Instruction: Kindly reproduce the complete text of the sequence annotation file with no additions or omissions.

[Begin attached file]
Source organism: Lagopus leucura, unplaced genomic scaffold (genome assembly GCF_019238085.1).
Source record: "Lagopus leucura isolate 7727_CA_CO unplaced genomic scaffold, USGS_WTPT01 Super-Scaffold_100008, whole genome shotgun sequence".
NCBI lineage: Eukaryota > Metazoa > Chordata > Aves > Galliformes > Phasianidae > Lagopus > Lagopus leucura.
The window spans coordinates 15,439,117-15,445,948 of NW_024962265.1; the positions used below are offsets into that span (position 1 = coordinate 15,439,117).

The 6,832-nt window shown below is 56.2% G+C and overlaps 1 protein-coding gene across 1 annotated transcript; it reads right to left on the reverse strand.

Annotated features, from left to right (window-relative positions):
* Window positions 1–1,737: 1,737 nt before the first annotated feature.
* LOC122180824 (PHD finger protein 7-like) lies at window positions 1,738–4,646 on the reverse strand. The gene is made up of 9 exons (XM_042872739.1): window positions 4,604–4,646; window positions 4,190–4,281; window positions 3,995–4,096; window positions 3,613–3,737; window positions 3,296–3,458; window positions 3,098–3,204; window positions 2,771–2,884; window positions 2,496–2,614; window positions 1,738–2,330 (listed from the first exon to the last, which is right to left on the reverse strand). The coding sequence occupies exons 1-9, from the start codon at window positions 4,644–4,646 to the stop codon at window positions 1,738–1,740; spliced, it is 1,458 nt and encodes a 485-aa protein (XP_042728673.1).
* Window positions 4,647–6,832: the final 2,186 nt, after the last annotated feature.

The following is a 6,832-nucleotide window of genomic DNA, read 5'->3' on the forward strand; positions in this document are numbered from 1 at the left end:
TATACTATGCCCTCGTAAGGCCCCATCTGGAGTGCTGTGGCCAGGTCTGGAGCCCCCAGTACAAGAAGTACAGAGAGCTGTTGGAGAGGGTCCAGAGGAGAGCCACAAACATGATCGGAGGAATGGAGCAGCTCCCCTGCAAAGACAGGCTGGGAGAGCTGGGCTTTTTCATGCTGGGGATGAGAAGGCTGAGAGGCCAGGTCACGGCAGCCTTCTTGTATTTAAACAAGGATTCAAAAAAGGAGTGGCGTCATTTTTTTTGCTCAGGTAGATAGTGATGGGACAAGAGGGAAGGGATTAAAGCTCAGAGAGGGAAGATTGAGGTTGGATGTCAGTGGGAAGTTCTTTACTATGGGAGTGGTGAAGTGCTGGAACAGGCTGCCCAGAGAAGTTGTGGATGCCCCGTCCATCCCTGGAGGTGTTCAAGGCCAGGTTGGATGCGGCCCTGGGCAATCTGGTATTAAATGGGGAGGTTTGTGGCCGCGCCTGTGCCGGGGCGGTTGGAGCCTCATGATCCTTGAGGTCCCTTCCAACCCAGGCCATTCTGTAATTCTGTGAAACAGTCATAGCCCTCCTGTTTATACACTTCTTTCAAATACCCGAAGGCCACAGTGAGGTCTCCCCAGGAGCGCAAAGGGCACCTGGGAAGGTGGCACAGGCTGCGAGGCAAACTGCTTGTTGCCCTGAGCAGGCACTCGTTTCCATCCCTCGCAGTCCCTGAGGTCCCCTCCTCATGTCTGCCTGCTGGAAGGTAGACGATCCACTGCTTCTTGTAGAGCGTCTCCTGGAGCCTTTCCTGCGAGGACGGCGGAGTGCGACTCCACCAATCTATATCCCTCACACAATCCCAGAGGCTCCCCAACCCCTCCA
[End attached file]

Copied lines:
Source organism: Lagopus leucura, unplaced genomic scaffold (genome assembly GCF_019238085.1).
Source record: "Lagopus leucura isolate 7727_CA_CO unplaced genomic scaffold, USGS_WTPT01 Super-Scaffold_100008, whole genome shotgun sequence".
NCBI lineage: Eukaryota > Metazoa > Chordata > Aves > Galliformes > Phasianidae > Lagopus > Lagopus leucura.
The window spans coordinates 15,439,117-15,445,948 of NW_024962265.1; the positions used below are offsets into that span (position 1 = coordinate 15,439,117).

The 6,832-nt window shown below is 56.2% G+C and overlaps 1 protein-coding gene across 1 annotated transcript; it reads right to left on the reverse strand.

Annotated features, from left to right (window-relative positions):
* Window positions 1–1,737: 1,737 nt before the first annotated feature.
* LOC122180824 (PHD finger protein 7-like) lies at window positions 1,738–4,646 on the reverse strand. The gene is made up of 9 exons (XM_042872739.1): window positions 4,604–4,646; window positions 4,190–4,281; window positions 3,995–4,096; window positions 3,613–3,737; window positions 3,296–3,458; window positions 3,098–3,204; window positions 2,771–2,884; window positions 2,496–2,614; window positions 1,738–2,330 (listed from the first exon to the last, which is right to left on the reverse strand). The coding sequence occupies exons 1-9, from the start codon at window positions 4,644–4,646 to the stop codon at window positions 1,738–1,740; spliced, it is 1,458 nt and encodes a 485-aa protein (XP_042728673.1).
* Window positions 4,647–6,832: the final 2,186 nt, after the last annotated feature.

The following is a 6,832-nucleotide window of genomic DNA, read 5'->3' on the forward strand; positions in this document are numbered from 1 at the left end:
TATACTATGCCCTCGTAAGGCCCCATCTGGAGTGCTGTGGCCAGGTCTGGAGCCCCCAGTACAAGAAGTACAGAGAGCTGTTGGAGAGGGTCCAGAGGAGAGCCACAAACATGATCGGAGGAATGGAGCAGCTCCCCTGCAAAGACAGGCTGGGAGAGCTGGGCTTTTTCATGCTGGGGATGAGAAGGCTGAGAGGCCAGGTCACGGCAGCCTTCTTGTATTTAAACAAGGATTCAAAAAAGGAGTGGCGTCATTTTTTTTGCTCAGGTAGATAGTGATGGGACAAGAGGGAAGGGATTAAAGCTCAGAGAGGGAAGATTGAGGTTGGATGTCAGTGGGAAGTTCTTTACTATGGGAGTGGTGAAGTGCTGGAACAGGCTGCCCAGAGAAGTTGTGGATGCCCCGTCCATCCCTGGAGGTGTTCAAGGCCAGGTTGGATGCGGCCCTGGGCAATCTGGTATTAAATGGGGAGGTTTGTGGCCGCGCCTGTGCCGGGGCGGTTGGAGCCTCATGATCCTTGAGGTCCCTTCCAACCCAGGCCATTCTGTAATTCTGTGAAACAGTCATAGCCCTCCTGTTTATACACTTCTTTCAAATACCCGAAGGCCACAGTGAGGTCTCCCCAGGAGCGCAAAGGGCACCTGGGAAGGTGGCACAGGCTGCGAGGCAAACTGCTTGTTGCCCTGAGCAGGCACTCGTTTCCATCCCTCGCAGTCCCTGAGGTCCCCTCCTCATGTCTGCCTGCTGGAAGGTAGACGATCCACTGCTTCTTGTAGAGCGTCTCCTGGAGCCTTTCCTGCGAGGACGGCGGAGTGCGACTCCACCAATCTATATCCCTCACACAATCCCAGAGGCTCCCCAACCCCTCCA